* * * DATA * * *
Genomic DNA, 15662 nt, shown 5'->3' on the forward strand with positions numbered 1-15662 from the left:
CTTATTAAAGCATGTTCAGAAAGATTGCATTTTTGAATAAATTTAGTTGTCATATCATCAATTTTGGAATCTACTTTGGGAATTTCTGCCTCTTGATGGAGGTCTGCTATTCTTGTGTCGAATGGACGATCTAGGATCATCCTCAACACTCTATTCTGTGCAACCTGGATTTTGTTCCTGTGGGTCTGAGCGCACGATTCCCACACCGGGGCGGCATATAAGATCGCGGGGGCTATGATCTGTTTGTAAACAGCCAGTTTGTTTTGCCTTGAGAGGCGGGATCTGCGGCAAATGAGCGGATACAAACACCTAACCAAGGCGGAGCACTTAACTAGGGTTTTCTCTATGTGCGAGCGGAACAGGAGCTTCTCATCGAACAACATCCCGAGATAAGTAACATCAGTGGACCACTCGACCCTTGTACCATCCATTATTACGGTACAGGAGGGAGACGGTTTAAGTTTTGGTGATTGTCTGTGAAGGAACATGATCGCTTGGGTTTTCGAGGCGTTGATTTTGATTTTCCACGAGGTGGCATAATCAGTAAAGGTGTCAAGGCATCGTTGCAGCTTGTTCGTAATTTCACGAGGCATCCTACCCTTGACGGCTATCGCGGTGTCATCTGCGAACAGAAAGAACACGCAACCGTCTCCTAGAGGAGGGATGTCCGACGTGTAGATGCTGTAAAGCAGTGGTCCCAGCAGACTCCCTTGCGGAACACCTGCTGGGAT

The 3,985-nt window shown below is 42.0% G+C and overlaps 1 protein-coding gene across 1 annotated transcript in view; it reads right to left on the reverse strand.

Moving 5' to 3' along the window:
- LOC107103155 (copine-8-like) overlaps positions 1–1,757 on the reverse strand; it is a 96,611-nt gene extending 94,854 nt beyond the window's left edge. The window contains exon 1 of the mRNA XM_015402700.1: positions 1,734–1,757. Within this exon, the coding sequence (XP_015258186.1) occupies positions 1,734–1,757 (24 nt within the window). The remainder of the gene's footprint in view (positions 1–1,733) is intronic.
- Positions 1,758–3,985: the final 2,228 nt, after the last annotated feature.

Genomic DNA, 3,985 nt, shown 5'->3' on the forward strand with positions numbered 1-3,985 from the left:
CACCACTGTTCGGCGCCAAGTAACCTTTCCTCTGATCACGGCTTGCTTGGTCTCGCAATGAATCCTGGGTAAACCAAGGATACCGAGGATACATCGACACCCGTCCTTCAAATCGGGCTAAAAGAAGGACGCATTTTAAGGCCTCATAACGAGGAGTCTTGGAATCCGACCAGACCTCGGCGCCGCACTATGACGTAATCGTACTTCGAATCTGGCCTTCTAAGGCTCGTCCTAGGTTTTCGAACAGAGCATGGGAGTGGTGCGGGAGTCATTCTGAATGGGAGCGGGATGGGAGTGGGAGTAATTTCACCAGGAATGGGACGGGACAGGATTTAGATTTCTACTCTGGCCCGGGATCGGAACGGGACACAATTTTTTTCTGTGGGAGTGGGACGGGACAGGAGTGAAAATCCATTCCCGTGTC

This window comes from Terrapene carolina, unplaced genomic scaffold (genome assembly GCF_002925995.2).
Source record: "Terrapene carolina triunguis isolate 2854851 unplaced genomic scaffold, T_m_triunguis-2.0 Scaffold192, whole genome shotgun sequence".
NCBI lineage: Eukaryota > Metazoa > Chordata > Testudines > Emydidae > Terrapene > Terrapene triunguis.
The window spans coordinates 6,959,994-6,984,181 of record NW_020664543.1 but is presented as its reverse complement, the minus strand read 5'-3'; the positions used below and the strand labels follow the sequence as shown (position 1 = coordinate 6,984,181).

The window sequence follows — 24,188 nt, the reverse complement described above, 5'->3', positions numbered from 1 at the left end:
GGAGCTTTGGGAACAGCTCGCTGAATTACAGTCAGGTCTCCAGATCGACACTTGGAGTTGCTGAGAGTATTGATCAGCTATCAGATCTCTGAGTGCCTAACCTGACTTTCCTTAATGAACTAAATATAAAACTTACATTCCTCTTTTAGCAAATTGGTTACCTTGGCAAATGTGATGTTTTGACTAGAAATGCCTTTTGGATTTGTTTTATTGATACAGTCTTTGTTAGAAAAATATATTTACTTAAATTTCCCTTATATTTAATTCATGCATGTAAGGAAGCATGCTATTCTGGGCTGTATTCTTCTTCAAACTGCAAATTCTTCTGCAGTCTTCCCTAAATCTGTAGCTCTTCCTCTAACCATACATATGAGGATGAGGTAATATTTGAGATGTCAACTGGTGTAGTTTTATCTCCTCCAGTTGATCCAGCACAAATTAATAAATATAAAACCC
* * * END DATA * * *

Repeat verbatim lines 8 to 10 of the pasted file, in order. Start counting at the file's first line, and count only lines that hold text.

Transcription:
CACCACTGTTCGGCGCCAAGTAACCTTTCCTCTGATCACGGCTTGCTTGGTCTCGCAATGAATCCTGGGTAAACCAAGGATACCGAGGATACATCGACACCCGTCCTTCAAATCGGGCTAAAAGAAGGACGCATTTTAAGGCCTCATAACGAGGAGTCTTGGAATCCGACCAGACCTCGGCGCCGCACTATGACGTAATCGTACTTCGAATCTGGCCTTCTAAGGCTCGTCCTAGGTTTTCGAACAGAGCATGGGAGTGGTGCGGGAGTCATTCTGAATGGGAGCGGGATGGGAGTGGGAGTAATTTCACCAGGAATGGGACGGGACAGGATTTAGATTTCTACTCTGGCCCGGGATCGGAACGGGACACAATTTTTTTCTGTGGGAGTGGGACGGGACAGGAGTGAAAATCCATTCCCGTGTC

This window comes from Terrapene carolina, unplaced genomic scaffold (genome assembly GCF_002925995.2).
Source record: "Terrapene carolina triunguis isolate 2854851 unplaced genomic scaffold, T_m_triunguis-2.0 Scaffold192, whole genome shotgun sequence".